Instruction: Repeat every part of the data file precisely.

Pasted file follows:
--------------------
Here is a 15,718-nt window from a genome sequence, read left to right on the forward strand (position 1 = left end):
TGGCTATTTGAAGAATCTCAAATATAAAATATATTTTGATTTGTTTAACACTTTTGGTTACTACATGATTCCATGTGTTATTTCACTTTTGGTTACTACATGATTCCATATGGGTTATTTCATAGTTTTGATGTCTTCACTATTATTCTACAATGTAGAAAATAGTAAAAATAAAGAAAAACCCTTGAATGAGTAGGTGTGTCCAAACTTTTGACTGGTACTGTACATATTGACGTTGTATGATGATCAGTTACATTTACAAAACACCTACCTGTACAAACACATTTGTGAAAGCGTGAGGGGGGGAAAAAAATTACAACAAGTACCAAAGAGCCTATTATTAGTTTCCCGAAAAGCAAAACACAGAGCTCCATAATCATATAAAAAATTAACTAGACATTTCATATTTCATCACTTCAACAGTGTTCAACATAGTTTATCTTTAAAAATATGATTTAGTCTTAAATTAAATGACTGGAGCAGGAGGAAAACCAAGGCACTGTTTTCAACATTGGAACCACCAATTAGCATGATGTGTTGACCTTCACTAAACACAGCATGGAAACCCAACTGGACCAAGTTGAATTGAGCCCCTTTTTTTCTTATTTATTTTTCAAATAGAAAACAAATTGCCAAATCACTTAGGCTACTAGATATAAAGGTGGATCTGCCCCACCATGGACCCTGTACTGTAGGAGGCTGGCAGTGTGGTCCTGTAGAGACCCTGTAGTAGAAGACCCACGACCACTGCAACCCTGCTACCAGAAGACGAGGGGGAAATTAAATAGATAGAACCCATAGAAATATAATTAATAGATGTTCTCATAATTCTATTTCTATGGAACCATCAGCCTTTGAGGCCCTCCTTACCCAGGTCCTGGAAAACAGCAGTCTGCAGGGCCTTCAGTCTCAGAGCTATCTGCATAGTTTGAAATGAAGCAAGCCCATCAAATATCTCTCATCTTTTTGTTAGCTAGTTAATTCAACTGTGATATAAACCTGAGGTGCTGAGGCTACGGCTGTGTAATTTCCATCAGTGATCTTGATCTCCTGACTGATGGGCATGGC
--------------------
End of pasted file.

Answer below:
Here is a 15,718-nt window from a genome sequence, read left to right on the forward strand (position 1 = left end):
TGGCTATTTGAAGAATCTCAAATATAAAATATATTTTGATTTGTTTAACACTTTTGGTTACTACATGATTCCATGTGTTATTTCACTTTTGGTTACTACATGATTCCATATGGGTTATTTCATAGTTTTGATGTCTTCACTATTATTCTACAATGTAGAAAATAGTAAAAATAAAGAAAAACCCTTGAATGAGTAGGTGTGTCCAAACTTTTGACTGGTACTGTACATATTGACGTTGTATGATGATCAGTTACATTTACAAAACACCTACCTGTACAAACACATTTGTGAAAGCGTGAGGGGGGGAAAAAAATTACAACAAGTACCAAAGAGCCTATTATTAGTTTCCCGAAAAGCAAAACACAGAGCTCCATAATCATATAAAAAATTAACTAGACATTTCATATTTCATCACTTCAACAGTGTTCAACATAGTTTATCTTTAAAAATATGATTTAGTCTTAAATTAAATGACTGGAGCAGGAGGAAAACCAAGGCACTGTTTTCAACATTGGAACCACCAATTAGCATGATGTGTTGACCTTCACTAAACACAGCATGGAAACCCAACTGGACCAAGTTGAATTGAGCCCCTTTTTTTCTTATTTATTTTTCAAATAGAAAACAAATTGCCAAATCACTTAGGCTACTAGATATAAAGGTGGATCTGCCCCACCATGGACCCTGTACTGTAGGAGGCTGGCAGTGTGGTCCTGTAGAGACCCTGTAGTAGAAGACCCACGACCACTGCAACCCTGCTACCAGAAGACGAGGGGGAAATTAAATAGATAGAACCCATAGAAATATAATTAATAGATGTTCTCATAATTCTATTTCTATGGAACCATCAGCCTTTGAGGCCCTCCTTACCCAGGTCCTGGAAAACAGCAGTCTGCAGGGCCTTCAGTCTCAGAGCTATCTGCATAGTTTGAAATGAAGCAAGCCCATCAAATATCTCTCATCTTTTTGTTAGCTAGTTAATTCAACTGTGATATAAACCTGAGGTGCTGAGGCTACGGCTGTGTAATTTCCATCAGTGATCTTGATCTCCTGACTGATGGGCATGGC